Good for You: Florida’s Children First to honor local child advocate and former foster child
The organization that gives a political voice to young people in Florida’s dependency system recognized local youth Daniel Pettus for using his own voice to improve life for children in foster care.
Pettus, 23, the youth worker at Devereux Community Based Care of Okeechobee and the Treasure Coast who entered local foster care when he was 10, was recognized as a youth honoree during the June 19 Florida’s Children’s First 2014 Bay Area Reception, in Tampa.
Florida Children’s First is a non-profit organization whose mission is to protect the legal rights of at-risk children, especially those in Florida’s foster care system.
“Daniel has dedicated countless hours testifying in Tallahassee, serving on statewide committees, speaking with legislators…and sharing his story with the media,” said Geori Berman, coordinator for Florida Youth SHINE, an organization of young people who advocate on behalf of children in foster care.
He has served as the statewide Florida Youth SHINE chair for the past two years, leading advocacy efforts that eventually led to the passage of three child-welfare laws, including the recently adopted Extended Foster Care act that gives youth in foster care the option to remain in care through their 21st birthday.
Pettus entered care at the age of 10 and transitioned in and out of care many times until he turned 18. Although an adult and no longer able to remain in foster care, Pettus was being served by a local program called Road to Success, which helped him transition out of foster care and into college. During his stay in foster care, he was separated from his two sisters – an experience that still drives much of his advocacy.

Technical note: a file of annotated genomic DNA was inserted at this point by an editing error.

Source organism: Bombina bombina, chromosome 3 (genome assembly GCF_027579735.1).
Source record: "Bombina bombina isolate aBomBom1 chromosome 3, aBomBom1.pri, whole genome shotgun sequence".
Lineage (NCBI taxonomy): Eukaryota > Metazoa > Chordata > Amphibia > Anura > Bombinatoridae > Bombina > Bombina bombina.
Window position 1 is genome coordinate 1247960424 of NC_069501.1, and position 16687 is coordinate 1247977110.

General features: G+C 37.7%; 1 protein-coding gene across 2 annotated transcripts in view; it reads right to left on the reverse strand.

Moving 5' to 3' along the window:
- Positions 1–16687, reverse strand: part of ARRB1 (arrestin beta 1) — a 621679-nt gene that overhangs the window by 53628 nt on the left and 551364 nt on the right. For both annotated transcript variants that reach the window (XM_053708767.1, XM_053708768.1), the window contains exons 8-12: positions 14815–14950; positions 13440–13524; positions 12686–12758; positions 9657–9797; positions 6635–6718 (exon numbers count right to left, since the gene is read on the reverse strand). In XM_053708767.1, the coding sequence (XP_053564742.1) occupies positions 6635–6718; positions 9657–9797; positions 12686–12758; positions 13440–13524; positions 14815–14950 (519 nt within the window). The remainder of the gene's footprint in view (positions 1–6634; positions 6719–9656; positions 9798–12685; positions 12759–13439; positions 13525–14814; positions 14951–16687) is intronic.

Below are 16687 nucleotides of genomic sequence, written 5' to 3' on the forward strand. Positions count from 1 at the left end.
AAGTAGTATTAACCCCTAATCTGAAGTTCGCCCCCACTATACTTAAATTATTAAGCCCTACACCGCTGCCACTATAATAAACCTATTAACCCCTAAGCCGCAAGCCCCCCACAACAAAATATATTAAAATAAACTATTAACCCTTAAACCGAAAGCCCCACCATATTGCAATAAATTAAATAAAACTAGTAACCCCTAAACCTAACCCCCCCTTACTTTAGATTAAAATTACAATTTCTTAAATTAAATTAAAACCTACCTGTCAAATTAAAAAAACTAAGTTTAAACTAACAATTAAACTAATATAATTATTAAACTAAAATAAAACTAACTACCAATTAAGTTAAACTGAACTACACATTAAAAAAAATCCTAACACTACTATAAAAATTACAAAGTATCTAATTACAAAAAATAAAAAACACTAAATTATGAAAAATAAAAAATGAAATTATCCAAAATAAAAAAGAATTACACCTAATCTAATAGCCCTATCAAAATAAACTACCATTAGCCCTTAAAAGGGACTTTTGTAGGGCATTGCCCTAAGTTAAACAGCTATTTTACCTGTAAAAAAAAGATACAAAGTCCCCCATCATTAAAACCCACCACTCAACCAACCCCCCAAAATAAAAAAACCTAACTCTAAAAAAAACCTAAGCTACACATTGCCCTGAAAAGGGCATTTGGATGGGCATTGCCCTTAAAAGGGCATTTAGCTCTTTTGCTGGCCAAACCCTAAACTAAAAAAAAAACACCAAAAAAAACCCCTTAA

“Daniel feels an obligation to join the fight for young people’s rights because of his own story,” Berman said.
Pettus, who is pursuing an engineering degree at Indian River State College, said his greatest passion is to help build the tools that other young people will use to overcome adversity in their own lives. He draws inspiration from historical leaders like Franklin D. Roosevelt and John F. Kennedy and from American clergyman and author Phillips Brooks, who said, “I do not pray for a lighter load, but for a stronger back.”
“There were times when it all seemed too much,” Pettus said. “I wondered how I could possibly help enough people with my voice alone…but I asked for more strength, and I found it within myself.”
Devereux Community Based Care of Okeechobee and the Treasure Coast is the non-profit organization responsible for all known abused, abandoned and neglected children in Indian River, Martin, Okeechobee and St. Lucie counties. It is contracted by the Florida Department of Children and Families to coordinate and oversee the local child-welfare system in those counties.
This story is contributed by a member of the Treasure Coast community and is neither endorsed nor affiliated with TCPalm.com